The “Gloomy Prospect”

This week’s PIG-IE reading is a nice follow up to last week’s paper with a discernable pessimistic twist.  It is:

Davey-Smith, G.  (2011). Epidemiology, epigenetics, and the ‘Gloomy Prospect’: embracing randomness in population health research and practice.  International Journal of Epidemiology, 40, 537-562.

I doubt we will get Prof Davey-Smith to respond to queries, but we should give it a go nonetheless.  See you on Monday.

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1 Response to The “Gloomy Prospect”

  1. pigee says:

    Okay, a bit late, but nonetheless, here is the recap of our discussion–filtered through the fog of the week.

    1. Gotta like an article that successfully weaves together Winnie the 100 year-old smoker, Sylvia Plath, and Piebald guinea pigs.
    2. Some welcomed the elaborate discussion of what is meant by shared environment, others did not. The difference in opinion hinged on whether the reader felt their respective field had figured out that environments don’t come in simple packages or not.
    3. Most everyone felt that the gloomy prospect applies to all categories of information including genes and shared environments and not just non-shared environments. More to the point, we found the authors optimistic take on GWAS and other genetic studies puzzling given the now ubiquitous finding that few if any SNPs or candidate gene findings replicate.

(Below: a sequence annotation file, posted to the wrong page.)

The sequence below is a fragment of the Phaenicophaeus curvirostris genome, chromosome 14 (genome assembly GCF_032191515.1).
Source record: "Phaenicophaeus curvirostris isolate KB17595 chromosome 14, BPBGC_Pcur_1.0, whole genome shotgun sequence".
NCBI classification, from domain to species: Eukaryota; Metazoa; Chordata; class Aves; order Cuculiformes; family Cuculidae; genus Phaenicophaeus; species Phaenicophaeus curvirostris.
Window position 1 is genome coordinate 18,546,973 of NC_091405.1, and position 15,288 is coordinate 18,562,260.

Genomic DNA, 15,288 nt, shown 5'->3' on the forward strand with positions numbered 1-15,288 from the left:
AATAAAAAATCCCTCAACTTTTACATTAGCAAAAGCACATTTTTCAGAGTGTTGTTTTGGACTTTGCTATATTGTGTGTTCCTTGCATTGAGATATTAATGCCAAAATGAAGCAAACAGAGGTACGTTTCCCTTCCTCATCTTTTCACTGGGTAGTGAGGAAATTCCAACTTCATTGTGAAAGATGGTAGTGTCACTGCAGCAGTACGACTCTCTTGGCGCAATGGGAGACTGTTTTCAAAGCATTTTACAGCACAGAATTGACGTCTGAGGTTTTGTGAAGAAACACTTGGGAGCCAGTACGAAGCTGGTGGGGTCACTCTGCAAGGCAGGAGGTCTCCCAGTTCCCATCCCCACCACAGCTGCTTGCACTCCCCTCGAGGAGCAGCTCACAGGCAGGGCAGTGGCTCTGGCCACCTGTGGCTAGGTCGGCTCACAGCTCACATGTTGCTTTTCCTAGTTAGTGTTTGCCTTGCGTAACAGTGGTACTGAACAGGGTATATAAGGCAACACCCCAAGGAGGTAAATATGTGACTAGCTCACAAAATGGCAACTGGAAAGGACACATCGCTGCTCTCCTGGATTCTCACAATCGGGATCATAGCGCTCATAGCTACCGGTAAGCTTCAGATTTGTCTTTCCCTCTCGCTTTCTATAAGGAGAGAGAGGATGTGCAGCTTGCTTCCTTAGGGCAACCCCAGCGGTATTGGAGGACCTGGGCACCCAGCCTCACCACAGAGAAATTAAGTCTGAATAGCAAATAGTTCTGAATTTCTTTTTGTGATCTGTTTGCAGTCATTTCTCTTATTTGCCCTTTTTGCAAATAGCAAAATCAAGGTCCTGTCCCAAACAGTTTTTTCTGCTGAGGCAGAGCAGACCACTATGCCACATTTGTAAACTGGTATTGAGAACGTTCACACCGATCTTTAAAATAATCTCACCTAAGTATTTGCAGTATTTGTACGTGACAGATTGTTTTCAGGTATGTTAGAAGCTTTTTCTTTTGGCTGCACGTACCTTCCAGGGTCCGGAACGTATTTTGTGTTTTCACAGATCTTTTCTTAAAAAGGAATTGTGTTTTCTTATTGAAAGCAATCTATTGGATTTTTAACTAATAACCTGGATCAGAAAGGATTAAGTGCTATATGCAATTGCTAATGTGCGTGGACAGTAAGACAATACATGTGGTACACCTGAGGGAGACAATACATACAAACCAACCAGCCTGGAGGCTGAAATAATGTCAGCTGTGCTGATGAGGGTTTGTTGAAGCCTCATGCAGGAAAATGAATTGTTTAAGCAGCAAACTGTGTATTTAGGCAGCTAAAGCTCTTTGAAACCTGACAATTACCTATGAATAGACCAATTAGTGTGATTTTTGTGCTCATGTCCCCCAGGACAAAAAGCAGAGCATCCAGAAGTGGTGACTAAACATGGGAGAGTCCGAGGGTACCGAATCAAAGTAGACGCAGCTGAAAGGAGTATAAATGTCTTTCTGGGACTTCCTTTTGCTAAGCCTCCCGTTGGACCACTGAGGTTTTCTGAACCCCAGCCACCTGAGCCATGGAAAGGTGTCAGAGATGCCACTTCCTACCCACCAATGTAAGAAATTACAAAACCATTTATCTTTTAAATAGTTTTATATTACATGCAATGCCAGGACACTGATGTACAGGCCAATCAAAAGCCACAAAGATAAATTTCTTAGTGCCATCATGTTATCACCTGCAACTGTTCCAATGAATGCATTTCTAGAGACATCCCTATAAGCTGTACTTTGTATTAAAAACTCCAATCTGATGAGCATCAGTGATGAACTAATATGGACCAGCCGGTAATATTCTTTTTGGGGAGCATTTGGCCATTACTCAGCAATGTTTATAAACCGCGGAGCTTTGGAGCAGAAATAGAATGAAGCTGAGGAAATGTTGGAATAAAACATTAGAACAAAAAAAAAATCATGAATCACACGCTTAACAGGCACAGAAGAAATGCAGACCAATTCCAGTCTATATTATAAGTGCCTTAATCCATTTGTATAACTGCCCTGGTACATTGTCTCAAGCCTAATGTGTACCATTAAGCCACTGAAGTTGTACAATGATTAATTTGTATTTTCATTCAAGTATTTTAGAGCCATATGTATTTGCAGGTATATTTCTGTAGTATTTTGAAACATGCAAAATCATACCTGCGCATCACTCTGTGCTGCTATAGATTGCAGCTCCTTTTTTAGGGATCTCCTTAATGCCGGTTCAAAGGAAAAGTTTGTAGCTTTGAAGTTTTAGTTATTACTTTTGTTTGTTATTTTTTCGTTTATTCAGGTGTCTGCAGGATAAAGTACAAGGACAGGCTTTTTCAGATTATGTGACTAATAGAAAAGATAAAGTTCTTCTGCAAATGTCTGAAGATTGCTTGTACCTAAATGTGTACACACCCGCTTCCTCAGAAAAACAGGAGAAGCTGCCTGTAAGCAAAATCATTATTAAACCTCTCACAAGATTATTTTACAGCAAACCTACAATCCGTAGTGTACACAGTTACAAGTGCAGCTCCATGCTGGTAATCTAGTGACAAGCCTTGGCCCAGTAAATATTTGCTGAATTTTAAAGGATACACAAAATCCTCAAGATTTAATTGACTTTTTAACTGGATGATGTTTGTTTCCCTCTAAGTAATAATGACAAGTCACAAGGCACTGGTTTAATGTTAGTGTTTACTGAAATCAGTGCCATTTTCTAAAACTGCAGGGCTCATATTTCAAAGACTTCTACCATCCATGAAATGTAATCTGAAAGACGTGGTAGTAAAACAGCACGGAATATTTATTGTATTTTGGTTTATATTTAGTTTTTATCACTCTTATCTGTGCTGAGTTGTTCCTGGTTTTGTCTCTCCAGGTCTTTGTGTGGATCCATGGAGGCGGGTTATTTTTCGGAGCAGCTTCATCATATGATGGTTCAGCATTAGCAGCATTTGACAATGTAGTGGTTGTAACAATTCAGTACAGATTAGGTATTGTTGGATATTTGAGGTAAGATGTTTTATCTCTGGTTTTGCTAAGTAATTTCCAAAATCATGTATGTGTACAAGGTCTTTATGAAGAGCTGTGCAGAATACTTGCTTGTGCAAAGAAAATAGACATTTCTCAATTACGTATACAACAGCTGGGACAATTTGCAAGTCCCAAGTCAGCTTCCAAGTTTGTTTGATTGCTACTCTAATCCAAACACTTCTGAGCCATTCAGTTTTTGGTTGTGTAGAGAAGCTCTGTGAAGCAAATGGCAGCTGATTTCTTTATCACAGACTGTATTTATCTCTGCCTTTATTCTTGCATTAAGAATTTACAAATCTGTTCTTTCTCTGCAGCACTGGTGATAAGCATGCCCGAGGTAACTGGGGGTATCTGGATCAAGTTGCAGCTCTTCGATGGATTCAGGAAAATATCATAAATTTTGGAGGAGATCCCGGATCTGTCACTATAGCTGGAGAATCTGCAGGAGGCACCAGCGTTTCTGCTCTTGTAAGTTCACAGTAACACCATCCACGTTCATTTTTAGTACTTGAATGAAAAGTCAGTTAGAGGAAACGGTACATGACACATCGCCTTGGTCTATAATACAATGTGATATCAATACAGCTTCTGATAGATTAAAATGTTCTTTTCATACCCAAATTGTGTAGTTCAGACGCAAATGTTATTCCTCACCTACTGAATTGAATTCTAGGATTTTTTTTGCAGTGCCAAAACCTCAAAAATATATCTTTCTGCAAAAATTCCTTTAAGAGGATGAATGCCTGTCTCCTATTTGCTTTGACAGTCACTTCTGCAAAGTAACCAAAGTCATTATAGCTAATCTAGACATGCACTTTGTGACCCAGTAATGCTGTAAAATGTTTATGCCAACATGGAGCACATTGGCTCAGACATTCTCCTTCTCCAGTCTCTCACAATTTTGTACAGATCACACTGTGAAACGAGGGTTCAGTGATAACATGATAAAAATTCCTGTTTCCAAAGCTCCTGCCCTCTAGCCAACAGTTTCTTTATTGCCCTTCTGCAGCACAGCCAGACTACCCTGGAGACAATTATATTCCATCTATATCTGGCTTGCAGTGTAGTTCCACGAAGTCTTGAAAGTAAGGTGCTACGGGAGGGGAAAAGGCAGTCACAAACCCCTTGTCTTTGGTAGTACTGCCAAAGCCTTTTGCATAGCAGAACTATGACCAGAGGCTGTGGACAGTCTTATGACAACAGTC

4. Some of us (meaning Brent) feel that few psychologists have come to grips with the fact that the author supports, which is that most effects of most variables are teeny tiny when you move into the real world. You can take solace in this fact if you want, because it is clear that this truth applies to almost everyone. On the other hand, you really have to wonder what we are finding in our small studies that, by definition, can only detect medium and large effects. Many of us rationalize this discrepancy by arguing that we are studying ‘theoretical’ relations, or ‘process’ in our ecologically invalid and ungeneralizable studies. But if all effects go close to zero in the messy real world, how important is our theory or our process? Just a question.

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